New law on movies offers incentives to investors

Updated: 2011-12-16 06:35


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BEIJING - China on Thursday began soliciting public submissions on a draft law aimed at spurring the development of the country's movie industry by offering more incentives to movie producers and reaching out to a wider audience.

The draft law on movie promotion, published on the website of the Legislative Affairs Office of the State Council, or China's Cabinet, lowered the threshold for movie sponsorship by allowing both enterprises and individuals to invest through simplified procedures.

State-owned and private enterprises will both be able to apply for filmmaker licenses after releasing at least two movies that do not violate Chinese law, according to the draft law.

Overseas enterprises can participate in China's movie-making operations via cooperations with their Chinese counterparts, according to the draft law.

The state will increase its investment and offer financial incentives, such as tax breaks, in the movie industry, while employing "forceful measures" to tackle movie-related copyright infringements, the draft says.

With an annual output of over 500 films, China boasts the world's third largest film industry after India and the United States.

To date, the country has more than 9,000 cinema screens, with an average of eight more being added daily, according to statistics released by the State Administration of Radio, Film and Television (SARFT), the country's broadcasting regulator.

Movies screened in China last year took in more than 10 billion yuan ($1.57 billion) at the box office, an almost 64-percent increase from 2009, according to the SARFT.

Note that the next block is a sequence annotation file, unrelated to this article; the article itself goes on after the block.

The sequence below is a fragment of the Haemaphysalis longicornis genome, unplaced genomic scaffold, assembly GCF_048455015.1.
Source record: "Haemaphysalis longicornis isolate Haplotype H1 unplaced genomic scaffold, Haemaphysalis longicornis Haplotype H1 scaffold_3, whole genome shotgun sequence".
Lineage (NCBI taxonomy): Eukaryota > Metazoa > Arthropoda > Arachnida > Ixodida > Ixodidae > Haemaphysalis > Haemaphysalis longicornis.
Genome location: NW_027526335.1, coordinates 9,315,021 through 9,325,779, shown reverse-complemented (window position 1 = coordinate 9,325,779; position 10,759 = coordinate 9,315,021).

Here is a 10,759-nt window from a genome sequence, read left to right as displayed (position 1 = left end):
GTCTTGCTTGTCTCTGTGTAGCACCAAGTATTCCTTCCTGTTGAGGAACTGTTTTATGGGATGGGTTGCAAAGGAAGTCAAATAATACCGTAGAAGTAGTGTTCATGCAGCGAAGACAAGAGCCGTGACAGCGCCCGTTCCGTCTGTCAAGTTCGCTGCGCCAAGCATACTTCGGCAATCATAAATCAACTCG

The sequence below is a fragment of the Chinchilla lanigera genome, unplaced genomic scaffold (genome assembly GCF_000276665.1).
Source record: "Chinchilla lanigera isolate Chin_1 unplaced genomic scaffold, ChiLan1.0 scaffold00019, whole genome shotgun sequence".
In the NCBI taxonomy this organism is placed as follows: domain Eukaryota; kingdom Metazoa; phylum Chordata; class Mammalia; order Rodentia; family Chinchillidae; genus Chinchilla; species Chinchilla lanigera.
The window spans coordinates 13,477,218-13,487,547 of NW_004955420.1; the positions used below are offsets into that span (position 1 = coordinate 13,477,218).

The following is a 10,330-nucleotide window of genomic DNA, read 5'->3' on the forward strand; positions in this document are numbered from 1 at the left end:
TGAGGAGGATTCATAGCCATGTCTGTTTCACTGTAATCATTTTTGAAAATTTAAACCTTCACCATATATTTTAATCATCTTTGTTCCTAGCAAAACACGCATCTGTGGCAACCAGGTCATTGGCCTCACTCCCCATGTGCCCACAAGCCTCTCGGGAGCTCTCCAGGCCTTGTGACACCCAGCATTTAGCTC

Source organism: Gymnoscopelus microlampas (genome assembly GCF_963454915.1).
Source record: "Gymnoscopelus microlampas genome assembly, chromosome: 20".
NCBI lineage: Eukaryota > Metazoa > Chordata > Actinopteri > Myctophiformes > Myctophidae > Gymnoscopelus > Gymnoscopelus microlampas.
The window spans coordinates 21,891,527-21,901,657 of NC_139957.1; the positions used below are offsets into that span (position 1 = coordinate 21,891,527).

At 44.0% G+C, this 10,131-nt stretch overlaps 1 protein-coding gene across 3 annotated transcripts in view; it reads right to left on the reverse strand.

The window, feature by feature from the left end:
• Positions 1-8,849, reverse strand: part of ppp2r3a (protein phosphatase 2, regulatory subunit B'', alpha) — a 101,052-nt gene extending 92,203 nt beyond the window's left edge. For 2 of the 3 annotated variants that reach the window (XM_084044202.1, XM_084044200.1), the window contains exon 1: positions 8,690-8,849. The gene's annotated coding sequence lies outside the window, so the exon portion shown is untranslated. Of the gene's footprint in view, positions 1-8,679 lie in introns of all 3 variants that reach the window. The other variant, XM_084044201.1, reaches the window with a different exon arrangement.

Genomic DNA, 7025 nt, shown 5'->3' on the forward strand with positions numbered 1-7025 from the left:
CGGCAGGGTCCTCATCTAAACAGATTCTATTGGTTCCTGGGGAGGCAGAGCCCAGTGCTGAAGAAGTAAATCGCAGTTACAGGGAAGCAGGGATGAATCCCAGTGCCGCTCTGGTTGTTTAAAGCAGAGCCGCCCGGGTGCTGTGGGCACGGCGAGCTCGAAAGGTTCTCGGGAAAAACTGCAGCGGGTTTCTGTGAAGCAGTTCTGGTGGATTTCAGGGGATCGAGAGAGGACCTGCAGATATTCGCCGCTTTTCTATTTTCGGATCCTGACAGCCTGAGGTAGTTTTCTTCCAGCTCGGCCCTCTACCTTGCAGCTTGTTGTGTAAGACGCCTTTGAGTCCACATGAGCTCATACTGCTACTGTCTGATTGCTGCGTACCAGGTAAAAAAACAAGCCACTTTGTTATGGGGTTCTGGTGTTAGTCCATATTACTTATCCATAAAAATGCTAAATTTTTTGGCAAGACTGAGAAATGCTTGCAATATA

However, the movie industry's success has largely been in cities, with the country's vast rural areas lagging behind in the rapid expansion of cinemas.

In a bid to reach out to more audiences in both urban and rural areas as well as more age groups, the draft law proposes screening at least one free film each month in every rural village, and including at least two films each semester during students' compulsory education period.

It also says that local governments could subsidize cinema tickets for young or low-income groups to meet their basic culture needs.

While emphasizing the growth of the movie industry, the draft law, authored by the SARFT, is more strict in regards to movie content.

Movie plots that infringe on the lawful rights and interests of minors, or those considered harmful to young audiences' physical and mental health will be banned from the screen under the new draft law.

It also prohibits producers from advocating obscenity, drug-taking or criminal acts in their movies, and movies are not allowed to hype up terror or violence.

The draft law is available at, and feedback via online posts, letters and e-mails will be accepted until Jan. 15, 2012.

In most cases, a draft law will be read two or three times by the top legislature before being passed.